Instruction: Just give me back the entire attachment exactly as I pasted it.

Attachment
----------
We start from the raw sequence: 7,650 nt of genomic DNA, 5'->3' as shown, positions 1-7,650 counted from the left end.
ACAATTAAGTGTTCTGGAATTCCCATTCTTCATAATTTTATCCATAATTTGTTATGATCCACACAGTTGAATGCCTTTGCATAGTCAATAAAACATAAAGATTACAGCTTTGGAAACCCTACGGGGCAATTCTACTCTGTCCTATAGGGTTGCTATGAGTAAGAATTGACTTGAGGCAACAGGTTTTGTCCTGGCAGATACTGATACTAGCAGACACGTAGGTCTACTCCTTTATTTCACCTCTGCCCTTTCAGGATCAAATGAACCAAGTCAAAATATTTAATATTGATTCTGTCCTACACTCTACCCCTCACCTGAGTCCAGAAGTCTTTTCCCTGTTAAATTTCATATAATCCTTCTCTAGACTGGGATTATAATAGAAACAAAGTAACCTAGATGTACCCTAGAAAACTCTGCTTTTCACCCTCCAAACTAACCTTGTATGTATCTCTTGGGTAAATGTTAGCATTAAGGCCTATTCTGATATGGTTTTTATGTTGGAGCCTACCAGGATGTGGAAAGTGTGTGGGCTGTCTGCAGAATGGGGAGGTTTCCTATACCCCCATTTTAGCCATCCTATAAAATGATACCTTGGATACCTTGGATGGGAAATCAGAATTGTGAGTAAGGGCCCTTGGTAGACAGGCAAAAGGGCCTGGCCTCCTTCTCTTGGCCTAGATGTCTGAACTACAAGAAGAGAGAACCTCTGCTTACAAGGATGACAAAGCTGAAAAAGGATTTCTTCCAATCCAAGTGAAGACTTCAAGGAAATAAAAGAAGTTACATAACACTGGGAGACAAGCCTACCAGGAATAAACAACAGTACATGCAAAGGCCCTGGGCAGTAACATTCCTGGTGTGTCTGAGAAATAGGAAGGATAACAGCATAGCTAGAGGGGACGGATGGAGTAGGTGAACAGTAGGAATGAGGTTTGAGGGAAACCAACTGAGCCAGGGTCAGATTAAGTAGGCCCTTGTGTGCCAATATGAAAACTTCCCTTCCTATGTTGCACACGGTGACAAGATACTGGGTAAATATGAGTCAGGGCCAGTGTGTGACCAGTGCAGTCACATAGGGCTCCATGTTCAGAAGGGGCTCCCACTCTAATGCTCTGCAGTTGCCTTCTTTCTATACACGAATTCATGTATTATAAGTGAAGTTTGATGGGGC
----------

We start from the raw sequence: 7,650 nt of genomic DNA, 5'->3' as shown, positions 1-7,650 counted from the left end.
ACAATTAAGTGTTCTGGAATTCCCATTCTTCATAATTTTATCCATAATTTGTTATGATCCACACAGTTGAATGCCTTTGCATAGTCAATAAAACATAAAGATTACAGCTTTGGAAACCCTACGGGGCAATTCTACTCTGTCCTATAGGGTTGCTATGAGTAAGAATTGACTTGAGGCAACAGGTTTTGTCCTGGCAGATACTGATACTAGCAGACACGTAGGTCTACTCCTTTATTTCACCTCTGCCCTTTCAGGATCAAATGAACCAAGTCAAAATATTTAATATTGATTCTGTCCTACACTCTACCCCTCACCTGAGTCCAGAAGTCTTTTCCCTGTTAAATTTCATATAATCCTTCTCTAGACTGGGATTATAATAGAAACAAAGTAACCTAGATGTACCCTAGAAAACTCTGCTTTTCACCCTCCAAACTAACCTTGTATGTATCTCTTGGGTAAATGTTAGCATTAAGGCCTATTCTGATATGGTTTTTATGTTGGAGCCTACCAGGATGTGGAAAGTGTGTGGGCTGTCTGCAGAATGGGGAGGTTTCCTATACCCCCATTTTAGCCATCCTATAAAATGATACCTTGGATACCTTGGATGGGAAATCAGAATTGTGAGTAAGGGCCCTTGGTAGACAGGCAAAAGGGCCTGGCCTCCTTCTCTTGGCCTAGATGTCTGAACTACAAGAAGAGAGAACCTCTGCTTACAAGGATGACAAAGCTGAAAAAGGATTTCTTCCAATCCAAGTGAAGACTTCAAGGAAATAAAAGAAGTTACATAACACTGGGAGACAAGCCTACCAGGAATAAACAACAGTACATGCAAAGGCCCTGGGCAGTAACATTCCTGGTGTGTCTGAGAAATAGGAAGGATAACAGCATAGCTAGAGGGGACGGATGGAGTAGGTGAACAGTAGGAATGAGGTTTGAGGGAAACCAACTGAGCCAGGGTCAGATTAAGTAGGCCCTTGTGTGCCAATATGAAAACTTCCCTTCCTATGTTGCACACGGTGACAAGATACTGGGTAAATATGAGTCAGGGCCAGTGTGTGACCAGTGCAGTCACATAGGGCTCCATGTTCAGAAGGGGCTCCCACTCTAATGCTCTGCAGTTGCCTTCTTTCTATACACGAATTCATGTATTATAAGTGAAGTTTGATGGGGC